One of the biggest storylines for the Pittsburgh Steelers this year is actually one that goes far beyond the scope of just one team, and is one that all 32 will have to deal with over the course of the season. The NFL passed a number of very prominent rule changes over the course of the offseason this year, and it’s up to each team to figure out what that is going to mean on a practical level for them.
Whether it’s figuring out how the new configuration of the kickoff affects how they want to cover it or how they set up returns, or how they instruct or discipline their players in avoiding an illegal use of their helmet, or in conditioning players to ensure that they catch the ball in a certain way that makes it indisputable, these are questions that every team is facing right now.
And they are all looking at each other for the answers, according to Steelers Head Coach Mike Tomlin, who talked about how the preseason as a whole is something of an incubator for knowledge when it comes to figuring out how new rules are going to work themselves out.
“It goes beyond just the games and the stadiums that we’re in”, Tomlin said in response to a question about what he might have taken away from the team’s preseason opener regarding the significant changes that we have seen to the kickoff.
“It’s all the games. Right now I’m doing a good study on the 13 or so games from last week. In that area I think we’re all taking the same approach. Volume is good in terms of information gathering, so it includes the games outside the stadium that you’re in”.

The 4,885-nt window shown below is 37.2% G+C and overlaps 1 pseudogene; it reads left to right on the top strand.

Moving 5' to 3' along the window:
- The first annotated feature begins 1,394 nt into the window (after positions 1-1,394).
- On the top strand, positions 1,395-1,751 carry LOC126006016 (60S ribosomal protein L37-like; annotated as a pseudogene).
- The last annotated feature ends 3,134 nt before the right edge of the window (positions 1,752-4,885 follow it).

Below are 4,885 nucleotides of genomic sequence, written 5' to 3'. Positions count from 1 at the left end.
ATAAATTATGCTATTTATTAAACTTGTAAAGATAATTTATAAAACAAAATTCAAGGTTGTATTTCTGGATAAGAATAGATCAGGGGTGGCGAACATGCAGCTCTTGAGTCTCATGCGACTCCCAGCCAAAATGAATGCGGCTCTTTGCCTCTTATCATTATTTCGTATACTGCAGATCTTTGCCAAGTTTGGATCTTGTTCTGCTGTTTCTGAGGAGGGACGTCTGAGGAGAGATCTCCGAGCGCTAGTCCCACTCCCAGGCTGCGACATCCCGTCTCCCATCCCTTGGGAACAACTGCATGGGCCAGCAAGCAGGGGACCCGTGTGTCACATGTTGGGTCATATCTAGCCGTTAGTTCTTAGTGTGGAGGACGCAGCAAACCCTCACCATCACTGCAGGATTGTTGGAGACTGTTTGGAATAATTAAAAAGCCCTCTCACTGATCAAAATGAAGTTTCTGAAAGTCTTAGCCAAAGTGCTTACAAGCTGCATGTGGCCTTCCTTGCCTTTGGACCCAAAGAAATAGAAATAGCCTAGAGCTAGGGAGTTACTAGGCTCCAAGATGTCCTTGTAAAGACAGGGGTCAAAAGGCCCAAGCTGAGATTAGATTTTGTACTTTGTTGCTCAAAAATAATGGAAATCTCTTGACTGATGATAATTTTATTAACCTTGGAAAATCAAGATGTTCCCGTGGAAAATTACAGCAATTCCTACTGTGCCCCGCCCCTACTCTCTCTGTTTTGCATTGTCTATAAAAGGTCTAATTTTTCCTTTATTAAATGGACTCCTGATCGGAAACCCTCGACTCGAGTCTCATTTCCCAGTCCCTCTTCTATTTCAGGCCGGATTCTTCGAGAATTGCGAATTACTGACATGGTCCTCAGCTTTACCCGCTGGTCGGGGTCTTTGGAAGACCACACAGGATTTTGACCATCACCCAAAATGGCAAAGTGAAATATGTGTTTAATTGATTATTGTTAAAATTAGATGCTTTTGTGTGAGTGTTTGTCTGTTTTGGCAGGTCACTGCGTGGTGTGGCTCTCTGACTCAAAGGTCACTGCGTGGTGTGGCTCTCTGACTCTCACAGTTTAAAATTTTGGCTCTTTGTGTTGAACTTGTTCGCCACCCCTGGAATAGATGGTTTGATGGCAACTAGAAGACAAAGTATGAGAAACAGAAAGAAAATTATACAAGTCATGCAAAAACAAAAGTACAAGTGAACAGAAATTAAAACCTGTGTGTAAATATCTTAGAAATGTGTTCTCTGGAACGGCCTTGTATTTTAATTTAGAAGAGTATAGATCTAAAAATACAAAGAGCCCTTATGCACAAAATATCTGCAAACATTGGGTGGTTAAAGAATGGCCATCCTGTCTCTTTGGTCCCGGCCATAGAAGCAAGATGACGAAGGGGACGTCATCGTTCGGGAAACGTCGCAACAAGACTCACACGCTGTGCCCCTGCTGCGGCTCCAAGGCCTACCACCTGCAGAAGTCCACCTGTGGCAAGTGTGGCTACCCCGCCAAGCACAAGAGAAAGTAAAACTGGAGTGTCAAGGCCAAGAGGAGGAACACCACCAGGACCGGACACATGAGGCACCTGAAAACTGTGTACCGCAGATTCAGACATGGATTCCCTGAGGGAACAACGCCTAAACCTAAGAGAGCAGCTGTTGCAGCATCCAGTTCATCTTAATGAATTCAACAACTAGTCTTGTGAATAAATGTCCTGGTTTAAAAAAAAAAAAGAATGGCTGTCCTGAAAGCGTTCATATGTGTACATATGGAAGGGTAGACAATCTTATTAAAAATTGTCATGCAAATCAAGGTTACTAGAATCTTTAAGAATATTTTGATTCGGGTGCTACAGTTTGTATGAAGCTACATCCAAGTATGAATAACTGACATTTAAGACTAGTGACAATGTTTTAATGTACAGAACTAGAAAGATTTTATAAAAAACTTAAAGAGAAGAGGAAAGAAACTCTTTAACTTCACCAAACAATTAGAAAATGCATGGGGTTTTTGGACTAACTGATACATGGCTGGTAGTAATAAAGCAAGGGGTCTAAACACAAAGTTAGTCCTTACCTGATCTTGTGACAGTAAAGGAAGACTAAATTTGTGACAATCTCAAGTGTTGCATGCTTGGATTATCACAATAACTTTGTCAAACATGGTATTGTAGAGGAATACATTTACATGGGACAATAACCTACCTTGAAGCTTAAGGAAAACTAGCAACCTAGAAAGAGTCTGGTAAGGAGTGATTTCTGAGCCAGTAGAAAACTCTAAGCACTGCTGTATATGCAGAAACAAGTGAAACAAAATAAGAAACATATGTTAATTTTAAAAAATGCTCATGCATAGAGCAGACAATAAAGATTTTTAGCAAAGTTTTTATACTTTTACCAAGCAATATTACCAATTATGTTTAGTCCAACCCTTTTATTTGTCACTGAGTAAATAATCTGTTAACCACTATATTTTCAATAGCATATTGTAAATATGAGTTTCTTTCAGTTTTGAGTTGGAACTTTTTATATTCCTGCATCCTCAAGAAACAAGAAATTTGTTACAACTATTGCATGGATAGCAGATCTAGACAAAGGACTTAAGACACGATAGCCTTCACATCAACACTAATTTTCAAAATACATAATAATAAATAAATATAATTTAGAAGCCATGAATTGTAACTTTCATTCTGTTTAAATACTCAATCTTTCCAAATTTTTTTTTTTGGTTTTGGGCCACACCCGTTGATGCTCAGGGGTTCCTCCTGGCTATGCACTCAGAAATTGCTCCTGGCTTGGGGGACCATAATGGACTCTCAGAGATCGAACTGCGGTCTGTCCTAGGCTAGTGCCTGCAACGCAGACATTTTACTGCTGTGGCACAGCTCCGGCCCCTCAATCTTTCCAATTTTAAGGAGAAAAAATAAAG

At least on the surface, the Steelers didn’t seem to have much issue with the new rules. They are not penalized at all for an illegal use of the helmet, nor were their defensive players flagged under the more stringent rules against defensive holding, though their opponents were.
They didn’t seem to have a great deal of success on kickoffs, however, either in returning or covering them, so perhaps that is an area in which it would be wise for them in particular to seek out more information from what has taken place in the other preseason games that have been played so far.
It always seems as though the game of professional football changes ever so slowly year by year. I know that many others feel the same way, and find themselves much more frustrated with this evolution than I do. But I’m sure it’s no easier for the players and coaches who actually have to deal with the rules, rather than simply watch them be enforced.